It is possible to participate in Florida Keys eco tours for half a day or a full day—or for your entire vacation. A great deal of the attractions of the islands is water. More than 70 percent of Monroe County is water, and much of its land area is made up of portions of the vast wilderness of the Everglades. There are even Key West eco tours, which depart from the most bustling and vibrant town in the islands. An eco tour in Key West could include a seaplane ride to pristine Dry Tortugas National Park for a day of snorkeling in the uninhabited islands of the Tortugas and Marquesas.
Key West eco tours can also show you a day under canvas, sailing in an authentic historic schooner or any number of smaller sailing vessels. You can also book an eco tour in Key West that takes you out on dolphin swims with wild dolphins, not the trained ones kept in captivity. While you are not allowed to initiate contact with the dolphins, you'll find they come quite close to you. And this is a truly authentic wild experience.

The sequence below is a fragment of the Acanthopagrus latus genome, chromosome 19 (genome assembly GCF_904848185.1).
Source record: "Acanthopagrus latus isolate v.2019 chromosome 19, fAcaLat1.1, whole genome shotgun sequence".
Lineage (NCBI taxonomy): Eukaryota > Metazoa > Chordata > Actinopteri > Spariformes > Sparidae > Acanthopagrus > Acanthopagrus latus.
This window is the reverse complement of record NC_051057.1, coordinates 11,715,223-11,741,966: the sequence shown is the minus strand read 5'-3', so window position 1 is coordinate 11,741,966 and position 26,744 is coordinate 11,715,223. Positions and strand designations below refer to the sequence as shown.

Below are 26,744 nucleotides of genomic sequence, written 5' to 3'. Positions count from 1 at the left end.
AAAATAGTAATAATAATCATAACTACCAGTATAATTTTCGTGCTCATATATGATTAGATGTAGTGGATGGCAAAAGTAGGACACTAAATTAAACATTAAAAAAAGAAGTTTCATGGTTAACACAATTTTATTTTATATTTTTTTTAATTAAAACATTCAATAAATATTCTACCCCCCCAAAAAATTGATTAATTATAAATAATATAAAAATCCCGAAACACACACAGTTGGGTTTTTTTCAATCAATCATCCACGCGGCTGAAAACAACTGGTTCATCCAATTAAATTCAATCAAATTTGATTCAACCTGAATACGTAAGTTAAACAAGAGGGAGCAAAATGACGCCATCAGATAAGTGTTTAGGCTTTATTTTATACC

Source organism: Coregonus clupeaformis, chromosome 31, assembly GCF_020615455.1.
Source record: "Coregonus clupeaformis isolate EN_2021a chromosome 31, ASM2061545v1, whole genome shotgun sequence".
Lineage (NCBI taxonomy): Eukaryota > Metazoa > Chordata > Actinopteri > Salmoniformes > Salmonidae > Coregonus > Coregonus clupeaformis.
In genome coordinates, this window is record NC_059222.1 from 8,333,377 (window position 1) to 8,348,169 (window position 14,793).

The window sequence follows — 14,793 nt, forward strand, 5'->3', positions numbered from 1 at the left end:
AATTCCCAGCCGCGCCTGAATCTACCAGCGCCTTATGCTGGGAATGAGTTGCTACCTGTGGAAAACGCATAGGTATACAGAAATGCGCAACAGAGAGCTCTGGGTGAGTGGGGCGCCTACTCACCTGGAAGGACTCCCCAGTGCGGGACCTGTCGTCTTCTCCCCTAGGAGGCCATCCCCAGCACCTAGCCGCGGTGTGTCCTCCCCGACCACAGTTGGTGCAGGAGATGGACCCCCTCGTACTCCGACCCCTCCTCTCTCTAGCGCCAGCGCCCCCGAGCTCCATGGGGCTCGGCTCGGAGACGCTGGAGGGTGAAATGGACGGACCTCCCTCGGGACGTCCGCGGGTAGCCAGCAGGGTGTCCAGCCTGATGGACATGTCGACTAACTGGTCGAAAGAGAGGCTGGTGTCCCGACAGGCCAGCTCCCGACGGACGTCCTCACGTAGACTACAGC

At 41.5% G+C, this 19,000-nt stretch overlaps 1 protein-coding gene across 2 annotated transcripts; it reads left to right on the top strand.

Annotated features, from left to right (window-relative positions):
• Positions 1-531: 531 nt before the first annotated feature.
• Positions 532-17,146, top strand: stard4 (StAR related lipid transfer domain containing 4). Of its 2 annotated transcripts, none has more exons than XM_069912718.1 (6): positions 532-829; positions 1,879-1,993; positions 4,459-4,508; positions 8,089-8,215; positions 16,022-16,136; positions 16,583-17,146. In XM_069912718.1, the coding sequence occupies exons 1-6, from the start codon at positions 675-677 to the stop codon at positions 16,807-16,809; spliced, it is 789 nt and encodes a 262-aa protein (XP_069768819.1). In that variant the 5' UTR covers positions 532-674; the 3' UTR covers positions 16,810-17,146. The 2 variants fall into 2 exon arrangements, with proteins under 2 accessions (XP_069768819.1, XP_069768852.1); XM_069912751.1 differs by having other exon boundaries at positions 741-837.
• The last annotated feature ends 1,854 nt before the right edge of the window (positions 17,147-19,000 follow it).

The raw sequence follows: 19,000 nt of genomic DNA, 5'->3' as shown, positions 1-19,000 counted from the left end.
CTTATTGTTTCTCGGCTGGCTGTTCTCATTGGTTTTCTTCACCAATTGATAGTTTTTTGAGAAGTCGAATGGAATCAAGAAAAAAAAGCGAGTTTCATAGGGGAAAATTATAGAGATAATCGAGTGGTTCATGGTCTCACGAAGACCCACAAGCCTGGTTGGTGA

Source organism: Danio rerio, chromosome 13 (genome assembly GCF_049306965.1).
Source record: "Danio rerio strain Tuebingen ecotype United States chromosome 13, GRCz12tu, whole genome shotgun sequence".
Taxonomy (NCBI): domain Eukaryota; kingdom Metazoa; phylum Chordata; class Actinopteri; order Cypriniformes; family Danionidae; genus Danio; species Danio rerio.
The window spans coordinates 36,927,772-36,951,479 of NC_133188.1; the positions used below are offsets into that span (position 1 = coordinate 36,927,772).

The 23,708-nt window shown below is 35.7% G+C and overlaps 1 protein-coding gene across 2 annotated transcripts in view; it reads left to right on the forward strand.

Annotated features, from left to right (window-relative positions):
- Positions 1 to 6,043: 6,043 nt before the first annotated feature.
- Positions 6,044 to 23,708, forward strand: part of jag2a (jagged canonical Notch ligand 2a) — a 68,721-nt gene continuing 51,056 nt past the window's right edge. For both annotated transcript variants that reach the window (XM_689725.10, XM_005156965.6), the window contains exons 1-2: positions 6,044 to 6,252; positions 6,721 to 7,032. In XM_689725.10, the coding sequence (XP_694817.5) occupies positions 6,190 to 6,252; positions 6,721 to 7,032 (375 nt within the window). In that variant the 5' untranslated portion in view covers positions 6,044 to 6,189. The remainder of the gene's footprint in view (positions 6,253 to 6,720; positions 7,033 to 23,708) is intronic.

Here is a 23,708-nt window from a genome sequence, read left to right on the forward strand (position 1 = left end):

A Big Pine Key eco tour is apt to take you kayaking in the remote waters of the Great White Heron National Wildlife Refuge. The refuge is composed primarily of mangrove islands and wetlands, with a few sandy beaches that are important nesting grounds for endangered sea turtles. This huge marine wildlife refuge is also a nesting, roosting, and wading habitat for more than 250 species of birds. Running the entire length of the Keys is the only coral barrier reef, which actually comprises about 6,000 reefs, in the continental United States. An eco tour in Key Largo can help you explore these reefs by snorkeling and diving in John Pennekamp Coral Reef Park, the country's first underwater park.
You can even enjoy Florida Keys eco tours without having to be in a particular destination. Even though Islamorada bills itself as the sportfishing capital of the world, the fishing is great everywhere. In addition, backcountry kayaking is available in Marathon Key as well as Big Pine Key and Key West.